What prompted me to write this article was Naomi Osaka.  I’m not sure if you’re familiar with this young lady, but she is a professional Japanese tennis player and has been ranked number one in the Women’s Tennis Association.  She is dealing with a lot of the mental stresses that undoubtedly come along with being a top professional athlete in her field.  Just the other day she did not want to partake in a press conference for her own mental well-being and was penalized with a $15,000 fine for not talking to the media after a match.  There was an enormous amount of support around the globe acknowledging the importance of mental health from the public, sponsors, and corporations due to the fact that she was honest with yourself, and the world.

I’ve spent the better part of a decade learning to adapt, train, push forward, and fight for survival on a daily basis to, not only accept this life of spinal cord injury, but to thrive in it. For the most part, I believe I’ve done pretty well and professionally I seem to have the ability to seamlessly keep striving for greatness even when I am faced with strikingly devastating defeats.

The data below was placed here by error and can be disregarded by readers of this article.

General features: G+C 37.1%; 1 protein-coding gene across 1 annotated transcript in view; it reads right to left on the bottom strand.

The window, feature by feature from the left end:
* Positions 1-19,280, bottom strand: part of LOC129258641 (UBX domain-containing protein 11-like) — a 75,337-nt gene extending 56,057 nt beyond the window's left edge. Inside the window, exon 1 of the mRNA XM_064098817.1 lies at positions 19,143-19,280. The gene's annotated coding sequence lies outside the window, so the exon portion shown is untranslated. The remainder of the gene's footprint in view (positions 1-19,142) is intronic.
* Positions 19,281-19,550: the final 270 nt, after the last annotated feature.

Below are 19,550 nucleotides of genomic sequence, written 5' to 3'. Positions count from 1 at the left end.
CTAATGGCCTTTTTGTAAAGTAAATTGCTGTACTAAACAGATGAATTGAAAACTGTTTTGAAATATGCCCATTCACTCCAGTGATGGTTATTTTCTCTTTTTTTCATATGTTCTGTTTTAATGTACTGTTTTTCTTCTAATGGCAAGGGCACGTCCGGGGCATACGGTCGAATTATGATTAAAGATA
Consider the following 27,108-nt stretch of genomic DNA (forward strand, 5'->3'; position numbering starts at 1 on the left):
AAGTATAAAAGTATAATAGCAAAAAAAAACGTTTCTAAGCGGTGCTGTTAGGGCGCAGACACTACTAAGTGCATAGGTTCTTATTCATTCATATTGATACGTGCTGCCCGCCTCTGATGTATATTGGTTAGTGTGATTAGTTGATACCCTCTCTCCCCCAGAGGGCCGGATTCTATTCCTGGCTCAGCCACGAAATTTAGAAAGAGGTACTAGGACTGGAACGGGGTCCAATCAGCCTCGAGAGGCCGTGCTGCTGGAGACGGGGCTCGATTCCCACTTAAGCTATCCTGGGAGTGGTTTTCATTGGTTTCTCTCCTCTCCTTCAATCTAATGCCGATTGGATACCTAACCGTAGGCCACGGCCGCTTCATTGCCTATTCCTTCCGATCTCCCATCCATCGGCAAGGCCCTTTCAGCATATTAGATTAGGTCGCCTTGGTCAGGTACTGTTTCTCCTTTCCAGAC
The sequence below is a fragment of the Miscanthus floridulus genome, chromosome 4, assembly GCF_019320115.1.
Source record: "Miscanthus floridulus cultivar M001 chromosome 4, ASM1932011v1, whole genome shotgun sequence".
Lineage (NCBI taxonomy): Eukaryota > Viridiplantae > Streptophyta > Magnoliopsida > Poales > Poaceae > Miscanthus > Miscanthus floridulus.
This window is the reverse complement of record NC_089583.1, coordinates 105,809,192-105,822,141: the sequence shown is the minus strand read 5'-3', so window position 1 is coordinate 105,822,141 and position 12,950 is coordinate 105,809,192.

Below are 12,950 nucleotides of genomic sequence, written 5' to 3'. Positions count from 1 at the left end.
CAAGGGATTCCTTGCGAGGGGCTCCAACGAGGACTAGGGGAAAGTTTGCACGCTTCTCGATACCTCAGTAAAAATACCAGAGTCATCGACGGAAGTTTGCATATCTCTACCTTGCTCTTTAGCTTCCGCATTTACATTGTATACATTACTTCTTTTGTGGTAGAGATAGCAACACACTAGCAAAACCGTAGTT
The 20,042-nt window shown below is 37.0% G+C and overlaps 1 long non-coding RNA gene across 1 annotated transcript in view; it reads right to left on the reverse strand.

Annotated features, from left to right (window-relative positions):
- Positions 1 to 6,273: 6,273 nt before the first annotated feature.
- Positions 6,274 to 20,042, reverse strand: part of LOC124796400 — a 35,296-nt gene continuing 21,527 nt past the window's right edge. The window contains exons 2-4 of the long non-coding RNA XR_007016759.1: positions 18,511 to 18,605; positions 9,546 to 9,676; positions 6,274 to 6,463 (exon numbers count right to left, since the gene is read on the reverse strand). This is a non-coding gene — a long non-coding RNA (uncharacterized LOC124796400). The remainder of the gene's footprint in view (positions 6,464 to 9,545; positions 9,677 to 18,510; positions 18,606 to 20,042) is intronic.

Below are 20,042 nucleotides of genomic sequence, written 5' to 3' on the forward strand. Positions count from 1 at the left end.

In my personal life, especially the last few weeks, it feels as though life has been crumbling around me.  It doesn’t matter if you have a disability as I am sure many of us feel this way, like failures, whether you’re a single parent trying to handle multiple children on your own, a high-powered CEO trying to meet quarterly profits, or a starving artist trying to make ends meet – we all have the ability to crumble as human beings.  Now, it’s how we get back up that of course defines us.

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The Never Ending Health Insurance Battle – A Year Later!

If you’ve ever applied to college you’ll likely remember waiting anxiously by the mailbox for that large envelope, which was filled with hopes and dreams of your acceptance letter into the school of your choice.  The small envelope on the other hand, filled with dread and disappointment, meant that you were likely going to have to fall back on your Plan B School.